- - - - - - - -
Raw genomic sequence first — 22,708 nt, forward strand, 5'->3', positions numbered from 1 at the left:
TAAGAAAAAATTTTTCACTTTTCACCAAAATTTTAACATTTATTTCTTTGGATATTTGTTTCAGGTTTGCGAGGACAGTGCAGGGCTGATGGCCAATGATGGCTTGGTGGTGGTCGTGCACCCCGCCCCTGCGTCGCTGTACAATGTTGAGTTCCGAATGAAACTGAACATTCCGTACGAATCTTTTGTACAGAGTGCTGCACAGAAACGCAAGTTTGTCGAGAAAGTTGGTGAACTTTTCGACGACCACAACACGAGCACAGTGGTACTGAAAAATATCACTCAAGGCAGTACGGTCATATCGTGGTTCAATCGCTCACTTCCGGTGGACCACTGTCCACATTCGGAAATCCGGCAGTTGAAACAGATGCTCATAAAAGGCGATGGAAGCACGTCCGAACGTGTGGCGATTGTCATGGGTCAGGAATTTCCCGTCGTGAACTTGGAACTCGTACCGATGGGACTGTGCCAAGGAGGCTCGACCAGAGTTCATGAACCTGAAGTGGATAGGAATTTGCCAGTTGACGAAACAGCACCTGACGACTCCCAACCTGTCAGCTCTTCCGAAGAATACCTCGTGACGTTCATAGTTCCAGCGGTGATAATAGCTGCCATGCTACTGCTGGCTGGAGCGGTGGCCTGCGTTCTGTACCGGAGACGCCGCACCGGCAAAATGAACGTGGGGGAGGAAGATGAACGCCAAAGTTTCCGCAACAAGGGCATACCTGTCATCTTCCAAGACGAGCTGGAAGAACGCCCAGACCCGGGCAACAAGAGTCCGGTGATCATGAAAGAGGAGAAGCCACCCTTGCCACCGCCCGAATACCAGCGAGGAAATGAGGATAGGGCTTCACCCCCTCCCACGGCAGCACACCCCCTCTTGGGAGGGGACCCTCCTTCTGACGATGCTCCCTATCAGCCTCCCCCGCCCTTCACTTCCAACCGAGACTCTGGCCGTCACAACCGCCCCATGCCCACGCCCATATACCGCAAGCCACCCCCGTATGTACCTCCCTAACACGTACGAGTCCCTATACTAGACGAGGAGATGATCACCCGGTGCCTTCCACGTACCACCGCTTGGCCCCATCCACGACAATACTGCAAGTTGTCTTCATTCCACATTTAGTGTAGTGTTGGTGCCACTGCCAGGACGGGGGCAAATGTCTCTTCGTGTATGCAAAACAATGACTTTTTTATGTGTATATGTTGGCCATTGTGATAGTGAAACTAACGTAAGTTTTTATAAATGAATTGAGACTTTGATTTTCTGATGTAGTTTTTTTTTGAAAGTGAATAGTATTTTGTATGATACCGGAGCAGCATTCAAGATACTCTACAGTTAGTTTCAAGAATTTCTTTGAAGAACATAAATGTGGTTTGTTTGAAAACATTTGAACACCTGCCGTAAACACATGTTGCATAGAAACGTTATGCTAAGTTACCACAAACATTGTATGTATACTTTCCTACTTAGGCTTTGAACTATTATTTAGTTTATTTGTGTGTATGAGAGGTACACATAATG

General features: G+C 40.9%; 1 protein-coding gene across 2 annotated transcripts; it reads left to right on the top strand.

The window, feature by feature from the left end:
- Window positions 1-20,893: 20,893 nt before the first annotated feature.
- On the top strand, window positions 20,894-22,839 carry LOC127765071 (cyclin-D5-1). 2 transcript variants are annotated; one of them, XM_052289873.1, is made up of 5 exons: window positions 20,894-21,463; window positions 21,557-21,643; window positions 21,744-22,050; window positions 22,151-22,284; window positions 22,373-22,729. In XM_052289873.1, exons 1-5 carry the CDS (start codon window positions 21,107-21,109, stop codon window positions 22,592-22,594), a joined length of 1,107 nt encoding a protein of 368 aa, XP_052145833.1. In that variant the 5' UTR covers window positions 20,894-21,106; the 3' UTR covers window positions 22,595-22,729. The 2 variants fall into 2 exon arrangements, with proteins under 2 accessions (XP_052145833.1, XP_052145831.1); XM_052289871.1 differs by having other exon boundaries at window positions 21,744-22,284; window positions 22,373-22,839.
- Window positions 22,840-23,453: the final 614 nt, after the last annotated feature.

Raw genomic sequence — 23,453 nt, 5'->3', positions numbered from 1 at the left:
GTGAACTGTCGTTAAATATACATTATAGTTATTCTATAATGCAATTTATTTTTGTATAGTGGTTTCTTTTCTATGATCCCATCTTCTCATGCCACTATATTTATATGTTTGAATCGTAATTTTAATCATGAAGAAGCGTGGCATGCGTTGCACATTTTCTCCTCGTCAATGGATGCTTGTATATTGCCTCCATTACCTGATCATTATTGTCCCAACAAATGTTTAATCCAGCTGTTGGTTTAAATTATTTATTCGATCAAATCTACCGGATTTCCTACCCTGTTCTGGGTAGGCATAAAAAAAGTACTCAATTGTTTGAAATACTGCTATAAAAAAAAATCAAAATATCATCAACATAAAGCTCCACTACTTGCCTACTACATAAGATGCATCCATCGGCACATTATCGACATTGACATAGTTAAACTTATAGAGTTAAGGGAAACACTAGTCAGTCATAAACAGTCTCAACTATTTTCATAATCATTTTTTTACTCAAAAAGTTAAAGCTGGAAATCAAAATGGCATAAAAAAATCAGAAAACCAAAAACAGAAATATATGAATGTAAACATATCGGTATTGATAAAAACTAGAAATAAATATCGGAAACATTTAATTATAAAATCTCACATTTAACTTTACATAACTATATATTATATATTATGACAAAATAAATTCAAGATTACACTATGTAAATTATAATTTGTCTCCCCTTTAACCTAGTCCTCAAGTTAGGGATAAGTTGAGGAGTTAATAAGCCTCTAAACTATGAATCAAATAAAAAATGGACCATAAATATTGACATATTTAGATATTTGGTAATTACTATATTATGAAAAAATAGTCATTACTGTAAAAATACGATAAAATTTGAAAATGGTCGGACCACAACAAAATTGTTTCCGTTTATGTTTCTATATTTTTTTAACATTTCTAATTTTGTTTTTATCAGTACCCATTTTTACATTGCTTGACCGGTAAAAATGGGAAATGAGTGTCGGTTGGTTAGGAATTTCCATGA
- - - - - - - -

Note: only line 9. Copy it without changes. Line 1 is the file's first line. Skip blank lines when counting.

GTGAACTGTCGTTAAATATACATTATAGTTATTCTATAATGCAATTTATTTTTGTATAGTGGTTTCTTTTCTATGATCCCATCTTCTCATGCCACTATATTTATATGTTTGAATCGTAATTTTAATCATGAAGAAGCGTGGCATGCGTTGCACATTTTCTCCTCGTCAATGGATGCTTGTATATTGCCTCCATTACCTGATCATTATTGTCCCAACAAATGTTTAATCCAGCTGTTGGTTTAAATTATTTATTCGATCAAATCTACCGGATTTCCTACCCTGTTCTGGGTAGGCATAAAAAAAGTACTCAATTGTTTGAAATACTGCTATAAAAAAAAATCAAAATATCATCAACATAAAGCTCCACTACTTGCCTACTACATAAGATGCATCCATCGGCACATTATCGACATTGACATAGTTAAACTTATAGAGTTAAGGGAAACACTAGTCAGTCATAAACAGTCTCAACTATTTTCATAATCATTTTTTTACTCAAAAAGTTAAAGCTGGAAATCAAAATGGCATAAAAAAATCAGAAAACCAAAAACAGAAATATATGAATGTAAACATATCGGTATTGATAAAAACTAGAAATAAATATCGGAAACATTTAATTATAAAATCTCACATTTAACTTTACATAACTATATATTATATATTATGACAAAATAAATTCAAGATTACACTATGTAAATTATAATTTGTCTCCCCTTTAACCTAGTCCTCAAGTTAGGGATAAGTTGAGGAGTTAATAAGCCTCTAAACTATGAATCAAATAAAAAATGGACCATAAATATTGACATATTTAGATATTTGGTAATTACTATATTATGAAAAAATAGTCATTACTGTAAAAATACGATAAAATTTGAAAATGGTCGGACCACAACAAAATTGTTTCCGTTTATGTTTCTATATTTTTTTAACATTTCTAATTTTGTTTTTATCAGTACCCATTTTTACATTGCTTGACCGGTAAAAATGGGAAATGAGTGTCGGTTGGTTAGGAATTTCCATGA